Chattanooga man convicted of plotting terror attack sentenced to nearly 20 years

CHATTANOOGA, TENN. - A Chattanooga man convicted of plotting a terror attack in New York has been sentenced to nearly 20 years in prison Wednesday evening.

United States District Judge Curtis L. Collier ordered Robert Doggart to serve a maximum sentence of 235 months, or 19 years and seven months in prison. 

Doggart, a former 2014 congressional candidate and Tennessee Valley Authority engineer, was convicted of plotting an attack on a Muslim mosque in Islamberg, NY in February after an eight-day trial. Doggart believed Islamberg was a training ground for terrorists and wanted to see if its members were gong to attack New York City or poison the Delaware River.

Doggart's family members and Islamberg community members filled nearly every seat in the courtroom where Doggart learned his fate. 

Tahirah Amatul-Wadud, an Islamberg attorney, said the ruling comes at a bittersweet time in America. 

"As the judge said this was a crime not just against the community of Islamberg, but it was a crime by Robert Doggart against the United States of America," said Amatul-Wadud. "People who believe that they're above the law nothing you do or say will humble them and that's what we've seen this afternoon."

Many of Doggart's family members left the courthouse in tears, and did not want to talk about the ruling. 

"Sorry we don't have any comments. Thank you," said Doggart's sister. 

Doggart was arrested on April 10, 2015. 

In February, jurors found Doggart guilty on all counts, including solicitation to commit a civil rights violation and solicitation to commit arson of a building. Judge Collier later dismissed two counts of making threats in interstate commerce, because there wasn't enough evidence. 

During the sentencing hearing, Doggart apologized to the Islamberg community, saying he was trying to draw attention to possible dangers to New York.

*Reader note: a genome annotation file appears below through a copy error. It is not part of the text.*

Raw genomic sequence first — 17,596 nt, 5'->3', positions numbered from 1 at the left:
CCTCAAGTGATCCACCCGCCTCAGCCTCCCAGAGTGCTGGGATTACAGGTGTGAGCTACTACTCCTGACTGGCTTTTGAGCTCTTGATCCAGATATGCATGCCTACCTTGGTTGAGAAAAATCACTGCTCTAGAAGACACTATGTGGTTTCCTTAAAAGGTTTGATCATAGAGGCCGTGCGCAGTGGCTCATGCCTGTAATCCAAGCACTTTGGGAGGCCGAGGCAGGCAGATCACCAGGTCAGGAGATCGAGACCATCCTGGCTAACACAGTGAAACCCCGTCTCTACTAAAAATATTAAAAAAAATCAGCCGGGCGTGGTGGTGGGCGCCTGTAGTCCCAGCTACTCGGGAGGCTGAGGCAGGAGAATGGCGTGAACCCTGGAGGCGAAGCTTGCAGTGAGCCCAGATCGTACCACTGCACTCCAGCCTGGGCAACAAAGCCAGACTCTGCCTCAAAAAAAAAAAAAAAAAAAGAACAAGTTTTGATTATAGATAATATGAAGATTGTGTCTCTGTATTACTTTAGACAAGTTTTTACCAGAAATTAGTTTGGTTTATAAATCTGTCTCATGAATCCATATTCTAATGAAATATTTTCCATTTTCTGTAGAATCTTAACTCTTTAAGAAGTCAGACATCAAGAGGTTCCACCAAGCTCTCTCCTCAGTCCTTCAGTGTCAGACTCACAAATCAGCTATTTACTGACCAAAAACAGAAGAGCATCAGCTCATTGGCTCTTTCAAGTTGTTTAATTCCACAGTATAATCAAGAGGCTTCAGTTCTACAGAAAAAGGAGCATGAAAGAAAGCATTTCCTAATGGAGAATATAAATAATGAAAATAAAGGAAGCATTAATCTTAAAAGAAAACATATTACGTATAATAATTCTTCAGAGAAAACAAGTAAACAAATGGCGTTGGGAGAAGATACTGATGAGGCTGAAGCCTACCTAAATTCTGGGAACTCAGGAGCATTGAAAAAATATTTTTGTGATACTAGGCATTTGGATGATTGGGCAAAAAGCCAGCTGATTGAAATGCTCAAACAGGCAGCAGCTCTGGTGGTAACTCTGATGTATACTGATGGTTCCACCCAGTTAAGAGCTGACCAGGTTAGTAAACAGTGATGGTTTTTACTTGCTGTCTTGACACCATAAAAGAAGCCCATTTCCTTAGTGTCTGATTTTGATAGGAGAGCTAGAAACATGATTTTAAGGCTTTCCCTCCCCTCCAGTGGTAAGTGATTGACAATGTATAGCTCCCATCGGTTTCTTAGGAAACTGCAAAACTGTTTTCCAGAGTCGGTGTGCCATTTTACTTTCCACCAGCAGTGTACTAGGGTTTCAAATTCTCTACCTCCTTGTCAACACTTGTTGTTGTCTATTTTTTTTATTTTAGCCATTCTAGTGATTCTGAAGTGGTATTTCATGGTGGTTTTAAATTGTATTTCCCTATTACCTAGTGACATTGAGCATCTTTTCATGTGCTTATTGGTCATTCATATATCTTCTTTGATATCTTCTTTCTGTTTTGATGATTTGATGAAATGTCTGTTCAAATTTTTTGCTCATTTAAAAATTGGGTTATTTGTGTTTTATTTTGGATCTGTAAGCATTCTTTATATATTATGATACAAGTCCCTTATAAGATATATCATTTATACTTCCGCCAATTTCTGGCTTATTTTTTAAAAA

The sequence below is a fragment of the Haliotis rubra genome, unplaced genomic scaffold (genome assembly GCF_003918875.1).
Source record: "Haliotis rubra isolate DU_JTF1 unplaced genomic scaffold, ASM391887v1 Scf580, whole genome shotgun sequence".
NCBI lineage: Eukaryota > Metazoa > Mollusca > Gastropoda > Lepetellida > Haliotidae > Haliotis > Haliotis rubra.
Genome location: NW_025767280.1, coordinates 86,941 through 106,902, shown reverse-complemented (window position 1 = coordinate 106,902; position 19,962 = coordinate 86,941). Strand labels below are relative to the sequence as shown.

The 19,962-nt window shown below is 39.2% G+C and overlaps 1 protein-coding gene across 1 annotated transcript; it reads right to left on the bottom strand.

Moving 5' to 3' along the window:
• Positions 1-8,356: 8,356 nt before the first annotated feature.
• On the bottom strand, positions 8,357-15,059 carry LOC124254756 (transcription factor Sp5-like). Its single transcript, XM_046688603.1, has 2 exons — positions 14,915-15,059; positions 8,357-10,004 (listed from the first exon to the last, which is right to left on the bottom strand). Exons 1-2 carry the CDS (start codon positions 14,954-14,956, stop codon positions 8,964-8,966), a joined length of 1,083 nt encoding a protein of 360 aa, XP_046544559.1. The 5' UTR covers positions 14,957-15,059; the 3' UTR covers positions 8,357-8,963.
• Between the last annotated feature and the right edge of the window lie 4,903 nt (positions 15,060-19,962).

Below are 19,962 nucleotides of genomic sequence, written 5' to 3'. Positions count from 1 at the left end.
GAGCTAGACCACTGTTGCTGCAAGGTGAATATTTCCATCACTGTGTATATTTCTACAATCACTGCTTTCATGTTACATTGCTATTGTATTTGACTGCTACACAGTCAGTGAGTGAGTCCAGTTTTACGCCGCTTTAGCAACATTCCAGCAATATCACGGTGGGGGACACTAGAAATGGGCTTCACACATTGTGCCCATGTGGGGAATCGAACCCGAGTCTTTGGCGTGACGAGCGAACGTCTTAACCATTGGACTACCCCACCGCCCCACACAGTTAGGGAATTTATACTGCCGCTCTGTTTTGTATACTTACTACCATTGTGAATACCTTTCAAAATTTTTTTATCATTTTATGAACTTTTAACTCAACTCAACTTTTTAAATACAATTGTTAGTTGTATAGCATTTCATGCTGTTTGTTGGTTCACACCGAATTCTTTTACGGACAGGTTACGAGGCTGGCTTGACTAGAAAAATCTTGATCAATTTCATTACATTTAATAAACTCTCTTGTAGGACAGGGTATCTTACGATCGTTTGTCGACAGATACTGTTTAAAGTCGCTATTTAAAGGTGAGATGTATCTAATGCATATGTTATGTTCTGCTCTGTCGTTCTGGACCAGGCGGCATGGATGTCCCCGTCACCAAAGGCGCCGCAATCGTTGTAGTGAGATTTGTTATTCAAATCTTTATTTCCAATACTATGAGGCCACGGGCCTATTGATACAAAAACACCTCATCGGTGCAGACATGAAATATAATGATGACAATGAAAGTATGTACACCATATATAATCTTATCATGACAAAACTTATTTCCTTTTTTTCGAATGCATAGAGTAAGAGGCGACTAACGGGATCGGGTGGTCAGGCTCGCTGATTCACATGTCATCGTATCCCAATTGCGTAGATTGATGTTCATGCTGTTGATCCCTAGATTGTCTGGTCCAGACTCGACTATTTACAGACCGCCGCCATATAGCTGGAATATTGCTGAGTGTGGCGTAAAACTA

But Amatul-Wadud did not believe the apology was sincere. 

"If someone had the audacity to do what he planned then with that comes a sense of entitlement that he had every right to do what he did and that's what his apology sounded like. It sounded flat and fell on its face."

Judge Collier considered Doggart's work history, clean record, along with his mental and physical health conditions. Collier acknowledged Doggart has a heart condition and suffers from a lifelong Narcissistic personality disorder, but said it doesn't justify his plans to attack. Collier explained the court believed Doggart was fully competent, and that his disorder did not significantly reduce hid mindset. 

Collier also said the court believed there was a significant risk to society regarding Doggart's plans. 

Amatul-Wadud said the judge's ruling comes at a bittersweet time in America, but she and many others hopes the ruling serves as a reminder to everyone across the nation. 

"This punishment given out today is a warning for those who think the way this man thinks people and is a reassurance for people to practice their faith and want to do so and safety and security allotted by the laws of this land." 

 

One of Doggart's attorney's said they do plan to appeal the judge's ruling. 

WRCB-TV


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